Time to read again

I used to read a lot. I was an avid reader from a very young age. My mother was, too, so she encouraged this and allowed me to read everything on her bookcase. School holidays revolved around having sufficient reading matter – at one stage we lived far from a library and it was a hellish period. As an adult, I can’t begin to describe the panic that would come over me if I thought I might run out of reading matter. I don’t re-read books so it was never a question of just grabbing something off my bookcase – there had to be an unread book available.

I often had several books on the go at one time; different types of books, for different moods, for a quick read or a long session. I went through fads of specific writers and read everything they produced. When I went to live in Zimbabwe for a few years, at a time when decent bookshops were scarce there and pre-internet, I joined a mail order book club – the catalogues came in the post and were fabulous, from thrillers to cookery books and autobiographies. I ordered by return post and paid for them by cheque – how quaint!

I’ve never understood people who never read and don’t own a well stocked bookcase. I hate it when people borrow books and don’t return them*. I always assessed (and judged!) a person’s bookshelf on arrival at their home. How could anyone not have a bookshelf and books lying around? (* However, I’ve started giving away the books on my bookcase. There are people who need them and can’t afford books, and this year I’ve done a lot of uncluttering of possessions. I have a decent collection of local non-fiction left, waiting for a worthy cause.).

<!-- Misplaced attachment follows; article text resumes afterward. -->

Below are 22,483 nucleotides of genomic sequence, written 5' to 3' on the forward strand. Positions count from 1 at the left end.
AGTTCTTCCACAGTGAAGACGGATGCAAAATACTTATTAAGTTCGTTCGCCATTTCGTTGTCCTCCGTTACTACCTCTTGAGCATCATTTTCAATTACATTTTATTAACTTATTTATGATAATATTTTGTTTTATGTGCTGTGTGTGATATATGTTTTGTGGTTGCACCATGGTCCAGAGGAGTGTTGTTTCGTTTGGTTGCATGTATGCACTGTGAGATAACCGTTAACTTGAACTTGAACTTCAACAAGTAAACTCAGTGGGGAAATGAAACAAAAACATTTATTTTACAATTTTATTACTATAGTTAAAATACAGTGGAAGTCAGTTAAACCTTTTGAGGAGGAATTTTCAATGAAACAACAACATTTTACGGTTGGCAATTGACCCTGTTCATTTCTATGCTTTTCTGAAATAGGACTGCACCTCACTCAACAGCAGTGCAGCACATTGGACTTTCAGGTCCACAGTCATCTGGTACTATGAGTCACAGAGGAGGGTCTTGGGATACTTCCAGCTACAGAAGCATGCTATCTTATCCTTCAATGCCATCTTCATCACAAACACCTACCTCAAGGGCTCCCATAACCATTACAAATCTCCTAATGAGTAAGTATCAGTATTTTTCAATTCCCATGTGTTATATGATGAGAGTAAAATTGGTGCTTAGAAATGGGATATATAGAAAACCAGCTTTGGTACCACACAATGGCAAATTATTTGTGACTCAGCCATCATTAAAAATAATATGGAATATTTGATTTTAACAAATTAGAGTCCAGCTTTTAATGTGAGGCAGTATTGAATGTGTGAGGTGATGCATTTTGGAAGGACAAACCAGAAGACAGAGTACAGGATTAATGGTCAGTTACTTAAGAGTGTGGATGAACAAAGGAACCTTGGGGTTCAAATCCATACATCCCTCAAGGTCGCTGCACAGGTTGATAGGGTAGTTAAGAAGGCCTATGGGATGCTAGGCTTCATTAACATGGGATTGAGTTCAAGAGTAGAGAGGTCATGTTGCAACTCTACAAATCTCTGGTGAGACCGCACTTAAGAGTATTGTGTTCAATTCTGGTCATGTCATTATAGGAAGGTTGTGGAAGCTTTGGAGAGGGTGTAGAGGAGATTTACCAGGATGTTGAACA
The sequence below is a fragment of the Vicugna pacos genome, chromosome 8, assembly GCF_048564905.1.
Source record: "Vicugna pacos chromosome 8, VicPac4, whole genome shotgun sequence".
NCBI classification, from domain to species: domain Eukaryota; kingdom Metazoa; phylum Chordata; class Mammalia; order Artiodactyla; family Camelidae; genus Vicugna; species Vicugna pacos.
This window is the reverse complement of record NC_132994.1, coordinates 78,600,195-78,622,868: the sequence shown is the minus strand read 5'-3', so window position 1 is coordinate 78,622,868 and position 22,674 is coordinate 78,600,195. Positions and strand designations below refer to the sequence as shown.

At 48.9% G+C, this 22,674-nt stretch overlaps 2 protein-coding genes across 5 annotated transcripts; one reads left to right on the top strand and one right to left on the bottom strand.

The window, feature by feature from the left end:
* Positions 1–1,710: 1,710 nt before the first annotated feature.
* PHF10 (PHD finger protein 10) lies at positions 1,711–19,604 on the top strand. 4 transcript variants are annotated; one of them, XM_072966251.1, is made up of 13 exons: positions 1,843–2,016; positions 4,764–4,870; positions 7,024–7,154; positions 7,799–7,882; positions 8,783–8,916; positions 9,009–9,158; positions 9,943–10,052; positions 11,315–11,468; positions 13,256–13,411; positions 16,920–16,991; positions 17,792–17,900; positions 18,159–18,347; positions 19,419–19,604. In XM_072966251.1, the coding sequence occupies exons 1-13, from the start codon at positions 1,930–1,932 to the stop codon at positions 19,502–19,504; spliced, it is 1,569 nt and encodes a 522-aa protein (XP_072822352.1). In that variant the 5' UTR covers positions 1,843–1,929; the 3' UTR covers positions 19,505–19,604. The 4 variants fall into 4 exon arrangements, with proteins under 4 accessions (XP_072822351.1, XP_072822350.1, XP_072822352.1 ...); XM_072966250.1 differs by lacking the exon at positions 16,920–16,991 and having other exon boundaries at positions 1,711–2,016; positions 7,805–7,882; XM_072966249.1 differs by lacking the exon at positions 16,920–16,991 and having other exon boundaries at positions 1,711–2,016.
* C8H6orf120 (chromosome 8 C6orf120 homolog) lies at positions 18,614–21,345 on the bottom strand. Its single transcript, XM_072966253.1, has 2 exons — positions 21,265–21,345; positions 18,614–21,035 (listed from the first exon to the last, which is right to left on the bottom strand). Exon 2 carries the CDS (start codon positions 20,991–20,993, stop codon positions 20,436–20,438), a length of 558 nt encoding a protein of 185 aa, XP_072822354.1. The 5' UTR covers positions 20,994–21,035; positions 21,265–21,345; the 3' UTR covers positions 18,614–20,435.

I recently read a study that showed that people who don’t read are lacking in empathy, or that people who lack empathy do not read. That makes so much sense. I can see it in some of my non-reading friends who are also not empaths. It makes sense that someone who never reads about other people’s experiences, problems, happiness, death, joy or pain, can never understand the value of caring, or how to show it. Some people read only self-help books. That fits in with the self absorbed personality typical of those who lack empathy, and of course most of such books are a scam.

In recent years my interest turned almost completely towards non-fiction, with great emphasis on South African non-fiction. I have read few novels in recent years.

But, sadly, I have read very little in the past 2 years. It’s left me with a huge gap, to not read every single day. I can almost feel the need, the lack of peace. I feel almost guilty. And it makes me feel stupid, as if I have drained a part of me. I still absorb a lot of information via the internet and documentaries, but I don’t regularly lose myself in a book that is beautifully written and transports me to another world.

I blame social media and Netflix. I allowed them to steal me away from books. Thank goodness I don’t own a tv set, that would be the complete downfall of me.